The research was carried out by a team from Queen Mary University London, Public Health England and Oxford University.
While 78 other countries to date have added folic acid to flour, the U.K. has not followed recommendations made several times over the last 15 years to improve levels of the important vitamin.
Last month government advisers wrote to ministers expressing concern that advice issued in 2000, 2006 and 2009 had not been followed.
Since 1998 more than 2,000 babies born in the U.K. have suffered serious birth defects of the brain, spine or spinal cord, reported BBC News. In some cases the babies died before birth; in others they died as newborns or experienced life-long disability.
Women trying to conceive are advised to take 400 micrograms of folic acid each day and to continue doing so during the first three months of pregnancy to reduce the risk of neural tube defects, such as spina bifida and anencephaly.
In the U.S. fortifying flour with folic acid has led to a 23 percent reduction in neural tube defects.
"Our results show that in the UK between 1998 and 2012, there was little, if any, change in the prevalence of pregnancies with a neural tube defect, while in the USA, quickly following the introduction of mandatory fortification of flour with folic acid in 1998, there was an approximate 23% reduction in the occurrence of affected births," said researchers. "Given the evidence from the Medical Research Council Vitamin Study regarding the efficacy of folic acid in preventing neural tube defects, the failure of Britain to fortify flour with folic acid has had significant consequences.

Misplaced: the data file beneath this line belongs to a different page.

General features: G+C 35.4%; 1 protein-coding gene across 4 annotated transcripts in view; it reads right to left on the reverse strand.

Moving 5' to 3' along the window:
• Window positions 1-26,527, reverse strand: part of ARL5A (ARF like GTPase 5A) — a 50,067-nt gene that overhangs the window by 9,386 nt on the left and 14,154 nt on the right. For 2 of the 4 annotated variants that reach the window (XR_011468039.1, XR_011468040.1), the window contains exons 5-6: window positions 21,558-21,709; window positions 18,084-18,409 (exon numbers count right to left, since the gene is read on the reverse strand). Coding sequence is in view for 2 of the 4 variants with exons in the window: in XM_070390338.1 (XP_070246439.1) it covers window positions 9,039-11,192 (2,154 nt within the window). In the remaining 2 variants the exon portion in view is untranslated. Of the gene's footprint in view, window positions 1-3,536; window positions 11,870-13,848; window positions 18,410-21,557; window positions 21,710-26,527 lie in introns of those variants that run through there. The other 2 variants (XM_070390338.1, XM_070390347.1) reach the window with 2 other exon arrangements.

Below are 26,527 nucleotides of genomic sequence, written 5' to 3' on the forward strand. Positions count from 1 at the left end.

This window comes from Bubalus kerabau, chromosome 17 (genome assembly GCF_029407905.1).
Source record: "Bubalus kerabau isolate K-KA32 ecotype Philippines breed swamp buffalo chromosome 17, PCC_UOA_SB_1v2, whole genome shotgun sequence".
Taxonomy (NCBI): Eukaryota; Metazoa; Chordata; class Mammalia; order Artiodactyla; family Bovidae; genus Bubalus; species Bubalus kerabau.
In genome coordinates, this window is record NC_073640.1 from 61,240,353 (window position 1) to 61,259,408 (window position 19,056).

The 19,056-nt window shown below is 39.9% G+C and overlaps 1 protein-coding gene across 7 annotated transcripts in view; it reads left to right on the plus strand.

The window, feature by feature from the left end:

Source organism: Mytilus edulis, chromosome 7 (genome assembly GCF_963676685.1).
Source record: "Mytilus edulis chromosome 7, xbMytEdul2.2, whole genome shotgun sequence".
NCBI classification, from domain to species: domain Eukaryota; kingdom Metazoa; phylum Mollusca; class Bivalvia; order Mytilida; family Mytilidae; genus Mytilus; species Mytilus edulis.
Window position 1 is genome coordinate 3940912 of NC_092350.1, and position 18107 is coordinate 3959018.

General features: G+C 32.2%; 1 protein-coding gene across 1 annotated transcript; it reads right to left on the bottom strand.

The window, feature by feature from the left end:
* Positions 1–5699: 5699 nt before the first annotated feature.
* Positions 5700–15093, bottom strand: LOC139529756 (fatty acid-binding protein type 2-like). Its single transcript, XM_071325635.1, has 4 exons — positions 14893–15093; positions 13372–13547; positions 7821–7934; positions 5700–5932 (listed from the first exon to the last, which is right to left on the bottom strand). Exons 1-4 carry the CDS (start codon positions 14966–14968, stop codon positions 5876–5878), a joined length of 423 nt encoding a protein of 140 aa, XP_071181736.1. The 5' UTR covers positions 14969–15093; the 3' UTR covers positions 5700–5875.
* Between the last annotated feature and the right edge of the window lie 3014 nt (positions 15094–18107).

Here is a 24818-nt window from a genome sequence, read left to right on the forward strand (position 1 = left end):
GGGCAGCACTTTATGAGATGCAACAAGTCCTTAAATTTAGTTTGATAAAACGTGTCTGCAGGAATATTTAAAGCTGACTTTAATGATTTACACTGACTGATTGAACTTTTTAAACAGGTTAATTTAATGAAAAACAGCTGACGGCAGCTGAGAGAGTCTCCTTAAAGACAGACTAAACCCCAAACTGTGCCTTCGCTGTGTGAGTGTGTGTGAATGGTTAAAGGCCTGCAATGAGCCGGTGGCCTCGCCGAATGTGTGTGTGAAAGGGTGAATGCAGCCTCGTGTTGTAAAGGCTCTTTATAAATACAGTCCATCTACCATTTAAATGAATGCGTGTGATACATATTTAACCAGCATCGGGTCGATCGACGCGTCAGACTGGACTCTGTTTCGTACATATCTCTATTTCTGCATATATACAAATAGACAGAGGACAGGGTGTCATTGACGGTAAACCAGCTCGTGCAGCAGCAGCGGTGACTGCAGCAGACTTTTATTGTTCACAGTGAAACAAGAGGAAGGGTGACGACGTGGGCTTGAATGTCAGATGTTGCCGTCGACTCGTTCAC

"The recent evidence that only 28% of pregnant women in England in 2012 took folic acid supplements at the correct time indicates that, in practice, recommending folic acid supplementation is largely ineffective (sic)."
Last month the Scientific Advisory Committee on Nutrition said it was in favour of folic acid being added to flour for bread in the U.K.
The Scottish government has urged U.K. ministers to take a quick decision on the issue in order to agree a uniform approach across the U.K. and the Department of Health said it was "considering the matter."
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